• Do the hard stuff first. This simple tactic is analogous to the trick we play with the-year-olds: Eat your veggies before you get dessert. It’s actually a form of negotiation.
  • Just do it! I love that old Nike slogan. It fits well with my rural Vermont upbringing: just summon the courage, and step up, in the moment. Let’s say I need to apologize for a rude, insensitive, sarcastic, or patronizing remark I made to someone. For my emotional well-being, I need to do it, but I cringe at the thought of it. If I can Just do it! –say I’m sorry. That sarcastic remark was insensitive and hurtful, and I shouldn’t have made it. I’ll feel better. I may be more likely to hesitate the next time one of my inner saboteurs gets ready to sling a caustic remark.
  • Surprise yourself. The element of surprise is a time-honored strategy in war, romance, marketing–and self-transformation. Why? Because it jolts the mind from its grooves of habit, a requirement for change. I’ve written before about how I slept in my clothes–shoes and all–for several weeks the summer I started a regular exercise program. I didn’t trust myself not to get too “busy” to move my bones that day. So I’d pajama up in my exercise clothes, rise with the sun, swing my legs over the bed, gulp a swig or two of coffee, and get right out for my long walk, which later became a run. I eventually outgrew the need to sleep in my shoes, but the whole time I did, I felt a secret thrill of delight at how successful I’d been at tricking myself.
  • Defy yourself. This tactic involves facing down the bullies and naysayers within: It involves summoning the courage to say, “Hey, you’ve pushed me around long enough. I won’t do what you tell me to do. Here’s what I am going to do.” Then quickly perform a small, positive act in the direction of the change you want to make.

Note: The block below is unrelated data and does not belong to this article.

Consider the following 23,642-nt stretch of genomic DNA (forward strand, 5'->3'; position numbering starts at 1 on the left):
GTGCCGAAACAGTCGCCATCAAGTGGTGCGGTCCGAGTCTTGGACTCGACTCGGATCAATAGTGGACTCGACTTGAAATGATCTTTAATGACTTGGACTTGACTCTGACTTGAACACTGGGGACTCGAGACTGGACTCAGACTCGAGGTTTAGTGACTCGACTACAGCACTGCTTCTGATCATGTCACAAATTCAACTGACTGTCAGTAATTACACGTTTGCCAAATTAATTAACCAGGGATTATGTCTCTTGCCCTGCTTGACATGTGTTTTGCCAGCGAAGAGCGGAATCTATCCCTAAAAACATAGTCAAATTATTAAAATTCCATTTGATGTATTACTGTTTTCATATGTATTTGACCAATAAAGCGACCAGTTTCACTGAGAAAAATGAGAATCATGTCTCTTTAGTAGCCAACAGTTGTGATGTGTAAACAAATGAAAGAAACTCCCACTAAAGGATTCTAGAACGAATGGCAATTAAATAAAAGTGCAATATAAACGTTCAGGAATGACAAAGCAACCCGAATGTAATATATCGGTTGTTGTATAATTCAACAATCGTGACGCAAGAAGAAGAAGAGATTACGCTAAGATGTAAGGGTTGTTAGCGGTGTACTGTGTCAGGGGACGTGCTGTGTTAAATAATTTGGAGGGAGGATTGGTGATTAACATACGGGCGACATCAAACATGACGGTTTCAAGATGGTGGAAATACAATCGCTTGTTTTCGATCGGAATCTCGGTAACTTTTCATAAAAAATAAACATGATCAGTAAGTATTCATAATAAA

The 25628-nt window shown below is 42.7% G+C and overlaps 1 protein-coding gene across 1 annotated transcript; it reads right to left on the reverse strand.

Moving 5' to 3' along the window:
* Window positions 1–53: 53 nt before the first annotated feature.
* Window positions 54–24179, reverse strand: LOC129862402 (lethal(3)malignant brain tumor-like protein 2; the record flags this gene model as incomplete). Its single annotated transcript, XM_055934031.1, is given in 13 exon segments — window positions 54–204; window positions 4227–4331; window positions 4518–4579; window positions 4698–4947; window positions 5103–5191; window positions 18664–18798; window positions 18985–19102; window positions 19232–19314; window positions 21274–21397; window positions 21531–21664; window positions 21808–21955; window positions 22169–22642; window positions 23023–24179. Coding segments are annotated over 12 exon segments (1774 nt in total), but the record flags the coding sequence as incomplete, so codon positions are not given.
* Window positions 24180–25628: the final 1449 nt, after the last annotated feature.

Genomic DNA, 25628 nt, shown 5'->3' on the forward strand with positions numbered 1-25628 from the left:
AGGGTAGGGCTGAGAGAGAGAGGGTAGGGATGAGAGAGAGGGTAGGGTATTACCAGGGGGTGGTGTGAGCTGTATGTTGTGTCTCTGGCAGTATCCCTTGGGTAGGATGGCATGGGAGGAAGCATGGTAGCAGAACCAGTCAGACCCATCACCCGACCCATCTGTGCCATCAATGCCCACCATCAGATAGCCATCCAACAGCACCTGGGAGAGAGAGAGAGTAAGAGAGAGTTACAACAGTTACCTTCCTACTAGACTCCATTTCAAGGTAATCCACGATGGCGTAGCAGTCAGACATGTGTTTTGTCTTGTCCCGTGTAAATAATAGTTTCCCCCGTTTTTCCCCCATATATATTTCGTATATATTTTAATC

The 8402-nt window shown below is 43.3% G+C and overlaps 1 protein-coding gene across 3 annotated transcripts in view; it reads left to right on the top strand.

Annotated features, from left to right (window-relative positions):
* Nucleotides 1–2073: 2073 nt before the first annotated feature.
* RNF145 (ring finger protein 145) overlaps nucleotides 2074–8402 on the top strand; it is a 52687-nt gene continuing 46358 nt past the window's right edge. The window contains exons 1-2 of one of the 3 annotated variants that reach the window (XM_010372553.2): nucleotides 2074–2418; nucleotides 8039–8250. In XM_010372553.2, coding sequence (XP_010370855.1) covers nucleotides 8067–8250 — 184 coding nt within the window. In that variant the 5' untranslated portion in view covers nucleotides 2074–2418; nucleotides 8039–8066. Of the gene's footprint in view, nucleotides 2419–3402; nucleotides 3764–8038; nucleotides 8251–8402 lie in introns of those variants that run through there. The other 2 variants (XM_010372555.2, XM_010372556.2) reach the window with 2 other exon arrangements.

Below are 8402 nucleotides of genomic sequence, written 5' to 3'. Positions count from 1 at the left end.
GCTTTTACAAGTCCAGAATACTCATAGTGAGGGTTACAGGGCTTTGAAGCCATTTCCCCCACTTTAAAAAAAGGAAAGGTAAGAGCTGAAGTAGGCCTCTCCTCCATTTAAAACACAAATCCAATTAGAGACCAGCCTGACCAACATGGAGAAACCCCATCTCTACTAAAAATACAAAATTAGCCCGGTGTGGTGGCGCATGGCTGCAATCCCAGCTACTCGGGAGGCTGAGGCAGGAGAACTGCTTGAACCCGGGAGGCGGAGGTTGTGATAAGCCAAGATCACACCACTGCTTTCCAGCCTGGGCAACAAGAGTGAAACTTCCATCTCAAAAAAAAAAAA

• Stop! That’s right. Just stop. Stop moving. Hold still. Let your gaze rest on whatever lies before your eyes. Don’t think about anything. I find this tactic most useful when my mind is racing around in one of those negative feedback loops, and everything seems impossible. After a short pause, I find it useful to get up and move around vigorously for a few seconds (or minutes). Exercise does wonders to clam the chattering mind.

There are many more such tricks (some of which involve buddying up with others committed to their own self-health). But note that each one of them stops working if repeated too often. So mix, match, combine, and come up with a few of your own.


“Living Naturally” is all about living a naturally healthy lifestyle. Margaret Boyles covers health tips, ways to avoid illness, natural remedies, food that’s good for body and soul, recipes for homemade beauty products, ideas to make your home a healthy and safe haven, and the latest news on health. Our goal is also to encourage self-sufficiency, whether it’s relearning some age-old skills or getting informed on modern improvements that help us live better, healthier lives.

Published on The Old Farmer’s Almanac

Holidays Around The World for Feb. 20: Carnival


Cheese Week, Mardi Gras, Maslenitsa, Packzi Day, Pancake Day, Shrovetide